Sex, teenagers, and the morning-after pill. It’s a combination that has scared two presidential administrations out of allowing regular over-the-counter sales of the emergency contraceptive Plan B, despite plenty of evidence showing that it’s safe and effective, and that selling it on drugstore shelves won’t endanger teenage girls. Last week, a federal judge put an end to a decade of stonewalling over Plan B sales. In particular, Judge Edward B. Korman, a Reagan appointee, lit into the decision of Kathleen Sebelius, the secretary of the Department of Health and Human Services, to block the Food and Drug Administration from granting over-the-counter access. His biting ruling exposes the hypocrisy of the Obama administration—its sacrifice of science to political expediency. The whole sorry story stands as a lesson in how federal officials should not make decisions.
Here’s the history. In 1999, the FDA approved Plan B as a prescription drug. Lawyers filed what’s called a citizen petition to sell the drug over the counter and without a prescription. The FDA’s own expert advisory panel said those changes to increase access made sense. But in the early Bush administration, FDA officials refused to grant approval. According to the New York Times, “some said later, they worried they would be fired if they approved it.”
In 2006, the Bush FDA made a partial concession, allowing over-the-counter sales for women 18 and older, while keeping the drug prescription-only for girls 17 and younger. In practice, this means that women of all ages have to ask a pharmacist for the drug and show proof of age to buy it. When a citizen petition asking for over-the-counter access for younger teenagers made its way to Judge Korman, he ordered over-the-counter sales to 17-year-olds. He found that the evidence showing that 18-year-olds understand how to use Plan B, which comes with a standard warning label, also applies at 17. Korman stopped short of mandating broader access, however. In his Friday opinion, he explained that at the time, “it was my view that the decision whether to make Plan B available without a prescription regardless of age was one that should be made by the FDA, to which Congress had entrusted the responsibility, and not by a federal district judge.”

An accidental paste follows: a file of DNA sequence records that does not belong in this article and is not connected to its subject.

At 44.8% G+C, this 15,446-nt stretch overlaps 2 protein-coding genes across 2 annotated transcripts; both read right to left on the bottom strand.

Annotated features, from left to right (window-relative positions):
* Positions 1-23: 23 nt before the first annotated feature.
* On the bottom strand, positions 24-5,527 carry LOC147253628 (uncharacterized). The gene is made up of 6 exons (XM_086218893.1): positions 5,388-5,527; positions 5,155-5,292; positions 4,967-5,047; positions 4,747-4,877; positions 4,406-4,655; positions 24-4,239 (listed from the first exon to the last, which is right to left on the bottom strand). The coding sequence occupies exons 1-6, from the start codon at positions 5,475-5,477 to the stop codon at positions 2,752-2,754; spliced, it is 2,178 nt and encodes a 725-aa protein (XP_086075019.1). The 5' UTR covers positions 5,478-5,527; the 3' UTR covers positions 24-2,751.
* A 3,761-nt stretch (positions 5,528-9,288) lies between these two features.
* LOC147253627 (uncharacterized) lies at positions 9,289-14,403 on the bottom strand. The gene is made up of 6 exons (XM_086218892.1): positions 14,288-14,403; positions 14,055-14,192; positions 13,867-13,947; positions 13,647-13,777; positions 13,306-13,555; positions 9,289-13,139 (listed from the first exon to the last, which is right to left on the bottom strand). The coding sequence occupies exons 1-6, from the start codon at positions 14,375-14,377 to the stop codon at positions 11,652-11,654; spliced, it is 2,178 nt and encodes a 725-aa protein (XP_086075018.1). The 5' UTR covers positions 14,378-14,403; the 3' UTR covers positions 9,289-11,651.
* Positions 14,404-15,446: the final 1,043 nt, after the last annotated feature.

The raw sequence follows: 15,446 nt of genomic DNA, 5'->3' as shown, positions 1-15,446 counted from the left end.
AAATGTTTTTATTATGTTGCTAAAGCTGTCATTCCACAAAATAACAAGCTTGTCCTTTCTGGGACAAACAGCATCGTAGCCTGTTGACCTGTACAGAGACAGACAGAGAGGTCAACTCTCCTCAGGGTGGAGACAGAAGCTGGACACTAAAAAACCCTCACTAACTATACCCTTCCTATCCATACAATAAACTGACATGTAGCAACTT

Most of the time, that’s the right path for judges to take. Federal agencies are accountable to the president, whom we elect. Judges are not. They’re supposed to defer to officials like Sebelius and the people who run the FDA. The rule is that for a court to overturn an agency’s determination, that decision has to be “arbitrary, capricious, an abuse of discretion, or otherwise not in accordance with law.” In other words, not just possibly wrong, but really out there. That standard comes with an important addition, though: While federal agency decision-making is “unfettered at the outset,” once the government announces and follows “a general policy by which its exercise of discretion will be governed,” the agency can’t irrationally throw out the rule whenever it feels like it.
That’s the problem Korman justifiably has with Sebelius’ move to override the FDA on opening up over-the-counter sales of Plan B. For nearly three years after Korman’s 2009 ruling, the agency did nothing. In the meantime, Plan B’s manufacturer provided more research about the drug’s safety to support the bid for over-the-counter access. Last year, the FDA finally agreed to this. Commissioner Margaret Hamburg cited “a body of scientific findings” showing that the product was safe and effective for teenage girls, and that girls understood that Plan B wasn’t for routine use.